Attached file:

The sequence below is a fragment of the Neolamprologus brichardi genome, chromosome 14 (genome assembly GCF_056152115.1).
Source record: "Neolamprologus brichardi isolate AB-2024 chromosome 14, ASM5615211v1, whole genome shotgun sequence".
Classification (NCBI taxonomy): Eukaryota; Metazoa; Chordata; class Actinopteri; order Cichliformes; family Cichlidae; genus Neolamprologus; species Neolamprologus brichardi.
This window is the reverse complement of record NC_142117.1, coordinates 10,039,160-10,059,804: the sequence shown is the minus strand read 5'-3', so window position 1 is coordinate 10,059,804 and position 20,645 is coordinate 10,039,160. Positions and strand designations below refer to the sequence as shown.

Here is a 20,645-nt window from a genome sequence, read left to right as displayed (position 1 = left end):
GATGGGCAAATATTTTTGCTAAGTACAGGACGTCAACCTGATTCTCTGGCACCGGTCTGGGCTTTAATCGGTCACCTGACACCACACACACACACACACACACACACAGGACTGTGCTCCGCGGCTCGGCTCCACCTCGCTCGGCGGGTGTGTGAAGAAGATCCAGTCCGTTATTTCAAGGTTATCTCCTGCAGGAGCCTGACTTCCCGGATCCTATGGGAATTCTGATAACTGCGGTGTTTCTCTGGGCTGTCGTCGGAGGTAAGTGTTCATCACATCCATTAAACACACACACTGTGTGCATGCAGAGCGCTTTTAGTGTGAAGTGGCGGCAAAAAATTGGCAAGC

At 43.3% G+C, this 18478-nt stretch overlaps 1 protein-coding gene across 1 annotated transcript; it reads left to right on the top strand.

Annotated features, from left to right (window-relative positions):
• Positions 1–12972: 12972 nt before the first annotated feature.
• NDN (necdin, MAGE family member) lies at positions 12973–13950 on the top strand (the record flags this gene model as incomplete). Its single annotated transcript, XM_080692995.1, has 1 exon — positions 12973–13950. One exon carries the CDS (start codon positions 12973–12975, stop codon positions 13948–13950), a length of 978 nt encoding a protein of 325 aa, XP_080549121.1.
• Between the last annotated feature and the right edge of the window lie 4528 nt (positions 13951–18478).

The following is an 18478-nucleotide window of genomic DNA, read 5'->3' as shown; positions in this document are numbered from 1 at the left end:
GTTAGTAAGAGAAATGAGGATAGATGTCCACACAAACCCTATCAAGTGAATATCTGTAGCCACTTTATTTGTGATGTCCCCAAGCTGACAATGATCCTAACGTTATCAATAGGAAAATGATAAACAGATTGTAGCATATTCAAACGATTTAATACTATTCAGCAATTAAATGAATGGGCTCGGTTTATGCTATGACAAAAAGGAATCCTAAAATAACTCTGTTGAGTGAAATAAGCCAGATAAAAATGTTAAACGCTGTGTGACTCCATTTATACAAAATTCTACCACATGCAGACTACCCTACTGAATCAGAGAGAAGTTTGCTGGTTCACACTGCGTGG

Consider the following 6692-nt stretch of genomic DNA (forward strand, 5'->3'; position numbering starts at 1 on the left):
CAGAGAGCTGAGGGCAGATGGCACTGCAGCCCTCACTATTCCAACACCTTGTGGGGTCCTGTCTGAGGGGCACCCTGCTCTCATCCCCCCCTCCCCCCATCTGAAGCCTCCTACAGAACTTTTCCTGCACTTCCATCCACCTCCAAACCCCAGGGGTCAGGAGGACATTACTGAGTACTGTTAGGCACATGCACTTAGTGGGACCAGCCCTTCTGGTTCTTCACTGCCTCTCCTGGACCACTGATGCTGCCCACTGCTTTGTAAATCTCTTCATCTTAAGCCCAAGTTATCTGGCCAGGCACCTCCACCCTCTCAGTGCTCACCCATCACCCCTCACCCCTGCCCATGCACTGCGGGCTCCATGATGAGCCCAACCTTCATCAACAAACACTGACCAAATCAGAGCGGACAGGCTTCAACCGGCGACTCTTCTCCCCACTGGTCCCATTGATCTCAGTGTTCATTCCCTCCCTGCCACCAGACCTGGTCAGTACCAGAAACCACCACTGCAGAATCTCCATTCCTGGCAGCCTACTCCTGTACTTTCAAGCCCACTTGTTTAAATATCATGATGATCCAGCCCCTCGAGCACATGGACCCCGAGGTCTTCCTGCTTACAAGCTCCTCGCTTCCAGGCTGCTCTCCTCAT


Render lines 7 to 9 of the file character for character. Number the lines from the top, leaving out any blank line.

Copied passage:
At 43.3% G+C, this 18478-nt stretch overlaps 1 protein-coding gene across 1 annotated transcript; it reads left to right on the top strand.

Annotated features, from left to right (window-relative positions):
• Positions 1–12972: 12972 nt before the first annotated feature.